I’ve heard about the harvesting process, but I had never seen it. Now it was Jono and my turn to be excited. We rounded up Teo and headed to the observation window. Inside were some men in camo rain gear. I had to wonder about the camo, it was not like they needed to hide from the fish. My guess is that they got a good deal on the gear. Anyways, Teo stood looking at the men, but really didn’t seem to be excited. I tried to explain that the fish would somehow come in and the men would be removing the eggs and fertilizing the eggs. How this was exactly going to happen was a mystery to me too. I figured they somehow humanely dispense with the fish and remove the eggs. I mean there were a good number of small children with their noses to the glass waiting to see what would happen.  It couldn’t be that bad. But, I was wrong. It starts out with the fish elevator. Oh fun, the fish get to ride an elevator…an elevator of death! Once they get to the top a worker flips a switch and en electric current is sent through the water. Not just a quick blast but a steady current for a good 30 seconds. The fish twitch in the water. When it’s over a chute opens and the fish are pushed out.  The workers pull large orange mallets out of there camo rain pants and with all too much gusto smack the salmon over the head, some still very alert and seemingly aware. Um, yea…should kids be watching this? Teo and I look at eachother and he says, “Let’s go.” I agree and out we go. On the way I hear a kid asking “What are the men doing to those fish.”  We missed the actual harvest, which I think is for the best.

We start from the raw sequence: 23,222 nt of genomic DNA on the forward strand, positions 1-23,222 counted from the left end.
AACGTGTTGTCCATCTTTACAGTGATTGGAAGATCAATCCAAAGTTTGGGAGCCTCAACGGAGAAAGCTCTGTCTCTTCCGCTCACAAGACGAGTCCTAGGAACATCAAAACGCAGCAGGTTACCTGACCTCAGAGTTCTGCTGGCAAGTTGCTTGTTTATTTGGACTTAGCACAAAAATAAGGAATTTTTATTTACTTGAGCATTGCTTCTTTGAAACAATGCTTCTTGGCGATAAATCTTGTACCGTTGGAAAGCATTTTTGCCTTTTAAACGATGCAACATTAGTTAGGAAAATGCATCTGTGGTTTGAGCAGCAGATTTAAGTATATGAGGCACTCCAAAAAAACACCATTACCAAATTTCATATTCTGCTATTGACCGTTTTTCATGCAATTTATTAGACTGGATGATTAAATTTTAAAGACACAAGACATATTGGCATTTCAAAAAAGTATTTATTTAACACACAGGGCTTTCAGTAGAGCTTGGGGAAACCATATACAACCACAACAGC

Outside again, Teo holds a somber look on his face.  It quickly fades as we see more fish swimming up the water steps. He laughs and tries to feed them dried grass, but at this stage they don’t eat.  We are in awe of how easily the salmon swim up the steps. We hear a mechanical noise and all look up the canal. The gates come down and fish are pushed into a cage. “Oh no.” says Jono, “They are going into the elevator. “ We all go silent.

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4 Responses to All good field trips make you contemplate life and death…

  1. Karin says:

    Thanks for sharing Reuben! Awesome story (and seriously, why show kids the harvest?)

  2. Lara Kiniris says:

    Precisely why we missed it today. I’ve heard about the awful harvesting!!! A toddler field trip? Maybe not…

    Glad Teo wasn’t scarred…;)

    • melmama says:

      It’s actually a really cool place to go, and you don’t have to watch the harvesting part. The kids love to feed the fish and watch them climb up the steps. You should check it out sometime Lara.

  3. melissa says:

    It sounds like Teo had a great time…. what an amazing little boy, that I still need to meet!! But I’m not too sure on the harvesting, they should have some sort of disclaimer or warning!!